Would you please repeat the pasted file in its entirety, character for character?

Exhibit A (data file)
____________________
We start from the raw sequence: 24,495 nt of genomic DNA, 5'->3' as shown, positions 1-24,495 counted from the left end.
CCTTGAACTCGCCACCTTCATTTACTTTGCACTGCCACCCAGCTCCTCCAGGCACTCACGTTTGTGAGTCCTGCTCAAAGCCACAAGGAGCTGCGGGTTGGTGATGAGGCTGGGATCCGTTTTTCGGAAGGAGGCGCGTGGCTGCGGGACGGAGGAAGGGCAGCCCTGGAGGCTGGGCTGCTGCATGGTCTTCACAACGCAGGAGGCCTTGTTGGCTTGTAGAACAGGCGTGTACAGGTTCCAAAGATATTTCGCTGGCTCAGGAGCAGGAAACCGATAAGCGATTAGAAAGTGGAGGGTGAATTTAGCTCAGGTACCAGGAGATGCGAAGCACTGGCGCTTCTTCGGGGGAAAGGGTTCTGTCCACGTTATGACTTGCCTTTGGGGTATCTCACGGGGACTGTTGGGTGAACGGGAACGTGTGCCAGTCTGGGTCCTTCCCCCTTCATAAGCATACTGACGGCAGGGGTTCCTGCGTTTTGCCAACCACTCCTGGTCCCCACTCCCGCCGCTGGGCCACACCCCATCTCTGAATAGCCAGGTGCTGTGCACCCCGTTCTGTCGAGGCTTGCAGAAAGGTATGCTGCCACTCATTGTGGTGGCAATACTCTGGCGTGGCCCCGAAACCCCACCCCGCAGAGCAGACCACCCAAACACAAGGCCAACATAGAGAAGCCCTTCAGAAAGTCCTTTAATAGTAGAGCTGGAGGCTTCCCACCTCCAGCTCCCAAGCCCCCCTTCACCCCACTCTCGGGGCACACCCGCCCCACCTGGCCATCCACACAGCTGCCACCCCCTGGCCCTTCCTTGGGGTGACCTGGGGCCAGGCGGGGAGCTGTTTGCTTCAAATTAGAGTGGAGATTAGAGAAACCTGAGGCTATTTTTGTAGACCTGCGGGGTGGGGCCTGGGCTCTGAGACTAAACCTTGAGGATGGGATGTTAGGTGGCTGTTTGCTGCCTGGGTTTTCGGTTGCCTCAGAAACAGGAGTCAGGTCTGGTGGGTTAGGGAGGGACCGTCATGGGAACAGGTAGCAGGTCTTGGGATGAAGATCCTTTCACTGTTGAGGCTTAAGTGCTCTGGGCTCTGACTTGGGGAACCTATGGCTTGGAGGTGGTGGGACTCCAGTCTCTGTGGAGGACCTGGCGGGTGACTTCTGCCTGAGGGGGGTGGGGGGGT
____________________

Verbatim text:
We start from the raw sequence: 24,495 nt of genomic DNA, 5'->3' as shown, positions 1-24,495 counted from the left end.
CCTTGAACTCGCCACCTTCATTTACTTTGCACTGCCACCCAGCTCCTCCAGGCACTCACGTTTGTGAGTCCTGCTCAAAGCCACAAGGAGCTGCGGGTTGGTGATGAGGCTGGGATCCGTTTTTCGGAAGGAGGCGCGTGGCTGCGGGACGGAGGAAGGGCAGCCCTGGAGGCTGGGCTGCTGCATGGTCTTCACAACGCAGGAGGCCTTGTTGGCTTGTAGAACAGGCGTGTACAGGTTCCAAAGATATTTCGCTGGCTCAGGAGCAGGAAACCGATAAGCGATTAGAAAGTGGAGGGTGAATTTAGCTCAGGTACCAGGAGATGCGAAGCACTGGCGCTTCTTCGGGGGAAAGGGTTCTGTCCACGTTATGACTTGCCTTTGGGGTATCTCACGGGGACTGTTGGGTGAACGGGAACGTGTGCCAGTCTGGGTCCTTCCCCCTTCATAAGCATACTGACGGCAGGGGTTCCTGCGTTTTGCCAACCACTCCTGGTCCCCACTCCCGCCGCTGGGCCACACCCCATCTCTGAATAGCCAGGTGCTGTGCACCCCGTTCTGTCGAGGCTTGCAGAAAGGTATGCTGCCACTCATTGTGGTGGCAATACTCTGGCGTGGCCCCGAAACCCCACCCCGCAGAGCAGACCACCCAAACACAAGGCCAACATAGAGAAGCCCTTCAGAAAGTCCTTTAATAGTAGAGCTGGAGGCTTCCCACCTCCAGCTCCCAAGCCCCCCTTCACCCCACTCTCGGGGCACACCCGCCCCACCTGGCCATCCACACAGCTGCCACCCCCTGGCCCTTCCTTGGGGTGACCTGGGGCCAGGCGGGGAGCTGTTTGCTTCAAATTAGAGTGGAGATTAGAGAAACCTGAGGCTATTTTTGTAGACCTGCGGGGTGGGGCCTGGGCTCTGAGACTAAACCTTGAGGATGGGATGTTAGGTGGCTGTTTGCTGCCTGGGTTTTCGGTTGCCTCAGAAACAGGAGTCAGGTCTGGTGGGTTAGGGAGGGACCGTCATGGGAACAGGTAGCAGGTCTTGGGATGAAGATCCTTTCACTGTTGAGGCTTAAGTGCTCTGGGCTCTGACTTGGGGAACCTATGGCTTGGAGGTGGTGGGACTCCAGTCTCTGTGGAGGACCTGGCGGGTGACTTCTGCCTGAGGGGGGTGGGGGGGT